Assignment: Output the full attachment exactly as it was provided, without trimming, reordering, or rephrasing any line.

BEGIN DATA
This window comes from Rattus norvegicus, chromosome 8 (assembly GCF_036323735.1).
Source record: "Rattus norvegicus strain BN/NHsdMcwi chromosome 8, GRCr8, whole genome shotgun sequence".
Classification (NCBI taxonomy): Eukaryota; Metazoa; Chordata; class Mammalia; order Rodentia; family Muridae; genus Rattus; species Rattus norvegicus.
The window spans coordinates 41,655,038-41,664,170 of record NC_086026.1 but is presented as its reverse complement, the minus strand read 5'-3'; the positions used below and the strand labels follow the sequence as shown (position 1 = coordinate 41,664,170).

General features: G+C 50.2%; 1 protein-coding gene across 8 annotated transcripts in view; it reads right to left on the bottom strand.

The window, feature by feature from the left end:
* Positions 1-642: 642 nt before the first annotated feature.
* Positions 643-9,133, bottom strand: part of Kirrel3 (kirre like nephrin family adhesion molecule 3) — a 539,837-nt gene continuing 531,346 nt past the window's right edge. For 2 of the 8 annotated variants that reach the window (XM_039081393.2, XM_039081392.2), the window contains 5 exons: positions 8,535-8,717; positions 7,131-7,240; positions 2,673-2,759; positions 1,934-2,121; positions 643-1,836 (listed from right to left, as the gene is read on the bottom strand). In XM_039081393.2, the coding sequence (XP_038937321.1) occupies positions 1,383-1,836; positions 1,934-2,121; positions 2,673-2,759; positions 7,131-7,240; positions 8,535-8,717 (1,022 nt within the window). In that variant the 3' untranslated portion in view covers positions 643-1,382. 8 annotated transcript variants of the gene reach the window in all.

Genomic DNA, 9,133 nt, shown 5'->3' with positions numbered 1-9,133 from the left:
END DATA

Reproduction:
This window comes from Rattus norvegicus, chromosome 8 (assembly GCF_036323735.1).
Source record: "Rattus norvegicus strain BN/NHsdMcwi chromosome 8, GRCr8, whole genome shotgun sequence".
Classification (NCBI taxonomy): Eukaryota; Metazoa; Chordata; class Mammalia; order Rodentia; family Muridae; genus Rattus; species Rattus norvegicus.
The window spans coordinates 41,655,038-41,664,170 of record NC_086026.1 but is presented as its reverse complement, the minus strand read 5'-3'; the positions used below and the strand labels follow the sequence as shown (position 1 = coordinate 41,664,170).

General features: G+C 50.2%; 1 protein-coding gene across 8 annotated transcripts in view; it reads right to left on the bottom strand.

The window, feature by feature from the left end:
* Positions 1-642: 642 nt before the first annotated feature.
* Positions 643-9,133, bottom strand: part of Kirrel3 (kirre like nephrin family adhesion molecule 3) — a 539,837-nt gene continuing 531,346 nt past the window's right edge. For 2 of the 8 annotated variants that reach the window (XM_039081393.2, XM_039081392.2), the window contains 5 exons: positions 8,535-8,717; positions 7,131-7,240; positions 2,673-2,759; positions 1,934-2,121; positions 643-1,836 (listed from right to left, as the gene is read on the bottom strand). In XM_039081393.2, the coding sequence (XP_038937321.1) occupies positions 1,383-1,836; positions 1,934-2,121; positions 2,673-2,759; positions 7,131-7,240; positions 8,535-8,717 (1,022 nt within the window). In that variant the 3' untranslated portion in view covers positions 643-1,382. 8 annotated transcript variants of the gene reach the window in all.

Genomic DNA, 9,133 nt, shown 5'->3' with positions numbered 1-9,133 from the left: